MIL-EMBEDDED: Speaking of complexity, at the Embedded Tech Trends Conference this winter, you gave a presentation talking about the end of Moore’s law. Now that might be good news for some people, but bad news for other people. Can you talk a little bit about that concept and how it impacts the military market?
SMELKER: Yes, absolutely. It’s funny because of Moore’s law; the potential end of Moore’s law is almost like talking politics to some people: You don’t do it in mixed company sometimes.
There’s a buzz that Moore’s law is dead. You see the slowing of innovation in the semiconductor industry and that’s really not true. If you look at what Gordon Moore mentioned, he said at one point that it will not be cost-effective to continue to shrink the transistor and have the doubling of capabilities every 18 months, [which is] the trajectory we’re on. But if you actually read his white paper on this, the last page of it talks about where we’re going today. It’s all about heterogeneous computing, rightsizing the capability for the system itself. For instance, for the last 20 years, we really were trying to solve performance increases by putting more and more capabilities within the same silicon, adding processors, adding more memories, adding more interfaces, bringing in functionality that used to be on the board into the silicon. So what it did, was it grew the size of the silicon. It grew the design cycle costs, extended the design cycles, increased the cost of the design cycles, and increased the cost of testing and verification. But then it also reduced yields, because now you have much more complex, larger devices.
[As for] where we’re going now, you don’t need the memories to be at the same technology node as the processor. You don’t need the interfaces to be at the same technology node as the processor as well. When you start designing chiplets that can handle, say, the memory, at a much older technology node or some analog to digital interface at a different technology node than the processor or FPGA [field-programmable gate array], you start to be able to really create all these chiplets and chips that programs can design unique solutions for and rightsize the processing capability. It’s actually a very exciting time to be in the microelectronics business and see how this is revolutionizing how our everyday life is changing, both militarily and commercially.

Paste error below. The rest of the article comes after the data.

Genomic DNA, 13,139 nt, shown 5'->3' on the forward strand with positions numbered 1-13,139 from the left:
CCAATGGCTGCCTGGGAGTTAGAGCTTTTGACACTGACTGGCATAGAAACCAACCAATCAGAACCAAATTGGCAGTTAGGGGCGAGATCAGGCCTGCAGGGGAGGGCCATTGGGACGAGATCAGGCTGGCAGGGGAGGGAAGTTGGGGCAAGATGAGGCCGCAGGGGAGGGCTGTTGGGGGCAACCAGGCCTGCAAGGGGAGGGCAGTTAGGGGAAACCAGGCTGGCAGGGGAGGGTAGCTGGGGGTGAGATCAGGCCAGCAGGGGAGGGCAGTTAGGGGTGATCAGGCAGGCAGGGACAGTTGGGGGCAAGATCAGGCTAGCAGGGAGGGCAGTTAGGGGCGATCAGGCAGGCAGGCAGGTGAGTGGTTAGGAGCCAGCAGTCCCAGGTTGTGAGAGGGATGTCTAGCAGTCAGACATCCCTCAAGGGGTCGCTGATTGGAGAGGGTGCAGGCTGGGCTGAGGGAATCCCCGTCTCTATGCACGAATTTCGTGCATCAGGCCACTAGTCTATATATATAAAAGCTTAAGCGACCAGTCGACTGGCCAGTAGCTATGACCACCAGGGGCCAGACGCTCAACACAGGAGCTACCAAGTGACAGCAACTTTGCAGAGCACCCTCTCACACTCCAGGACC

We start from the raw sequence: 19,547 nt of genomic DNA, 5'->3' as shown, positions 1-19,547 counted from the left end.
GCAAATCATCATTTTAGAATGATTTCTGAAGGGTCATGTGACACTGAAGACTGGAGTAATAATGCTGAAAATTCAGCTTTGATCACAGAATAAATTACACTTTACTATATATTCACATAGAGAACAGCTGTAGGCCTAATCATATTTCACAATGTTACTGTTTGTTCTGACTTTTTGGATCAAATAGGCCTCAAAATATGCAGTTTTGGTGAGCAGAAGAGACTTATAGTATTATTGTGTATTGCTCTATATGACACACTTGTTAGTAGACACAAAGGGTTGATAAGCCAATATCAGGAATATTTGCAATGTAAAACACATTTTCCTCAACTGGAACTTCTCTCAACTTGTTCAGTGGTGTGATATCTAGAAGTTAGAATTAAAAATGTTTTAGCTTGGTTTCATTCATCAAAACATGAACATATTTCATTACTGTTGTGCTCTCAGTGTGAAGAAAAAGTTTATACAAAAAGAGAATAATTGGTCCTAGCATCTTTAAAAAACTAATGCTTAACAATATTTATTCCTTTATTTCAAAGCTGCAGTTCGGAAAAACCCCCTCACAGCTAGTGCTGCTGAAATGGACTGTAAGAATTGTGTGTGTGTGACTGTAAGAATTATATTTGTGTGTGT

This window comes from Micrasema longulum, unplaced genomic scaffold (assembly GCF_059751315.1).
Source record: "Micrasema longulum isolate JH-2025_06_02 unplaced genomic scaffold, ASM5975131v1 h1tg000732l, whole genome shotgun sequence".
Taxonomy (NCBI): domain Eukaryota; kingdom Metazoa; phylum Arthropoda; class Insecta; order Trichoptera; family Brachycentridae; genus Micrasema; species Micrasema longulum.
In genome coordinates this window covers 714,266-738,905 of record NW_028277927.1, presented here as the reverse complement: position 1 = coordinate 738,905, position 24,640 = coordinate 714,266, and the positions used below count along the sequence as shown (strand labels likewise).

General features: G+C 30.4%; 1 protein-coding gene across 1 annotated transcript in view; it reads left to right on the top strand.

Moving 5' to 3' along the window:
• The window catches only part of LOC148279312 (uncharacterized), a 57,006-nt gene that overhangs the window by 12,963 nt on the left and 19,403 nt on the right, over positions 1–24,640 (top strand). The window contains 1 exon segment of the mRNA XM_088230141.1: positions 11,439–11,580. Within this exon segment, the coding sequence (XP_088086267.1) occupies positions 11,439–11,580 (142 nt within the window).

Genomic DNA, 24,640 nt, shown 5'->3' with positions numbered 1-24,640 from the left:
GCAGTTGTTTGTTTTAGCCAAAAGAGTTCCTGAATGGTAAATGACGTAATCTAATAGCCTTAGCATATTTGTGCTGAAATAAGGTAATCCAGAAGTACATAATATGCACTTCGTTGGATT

MIL-EMBEDDED: We talked about innovation. We talked about what’s going on in space and in the military. Don’t limit yourself to that market for this question: What would be a game changer in the microelectronics world, let’s say, five to 10 years out? Predict the future.
SMELKER: I would say what’s going to really change the market and drive the market is artificial intelligence (AI). And if you look at it, AI is going to leverage the heterogeneous capabilities that were designed today, because now we can rightsize those AI algorithms to process that data at the sensor edge that those algorithms will be tuned for. So, you’re going to see a growth in heterogeneous computing over the next five years, but where that will also lead you to is, today, we are processing architectures based on Von Neumann’s processing architecture. And where AI wants to go and where AI will push it is neuromorphic processing, and there’s a lot of investment going on in neuromorphic processing. Heterogeneous computing, by the way, is how neuromorphics are going to be integrated. AI is going to be that push.
So you’re going to see over the next five to 10 years capabilities in processing sensor information, both in military [applications] and in your home, your car, you name it, just take off. That’s going to drive the new processing architectures and change everything. You’re going to see smart sensors absolutely everywhere. If you look beyond 10 years, where’s that going? There are innovations being made today in quantum. Obviously, we’re not there. Are we going to be there in 10 years? Probably not, but we’ll have made some great progress. But 20 years from now, 30 years from now, it will be a completely different world.
Tom Smelker is vice president and general manager of custom microelectronic solutions at Mercury Systems Custom Microelectronic Solutions in Phoenix, Arizona. Prior to joining Mercury, Smelker spent nearly 20 years as a Senior Engineering Fellow and systems design program manager at Raytheon Missile Systems. Smelker began his career as an Undergraduate and Graduate Fellow at the U.S. Army Research Laboratory.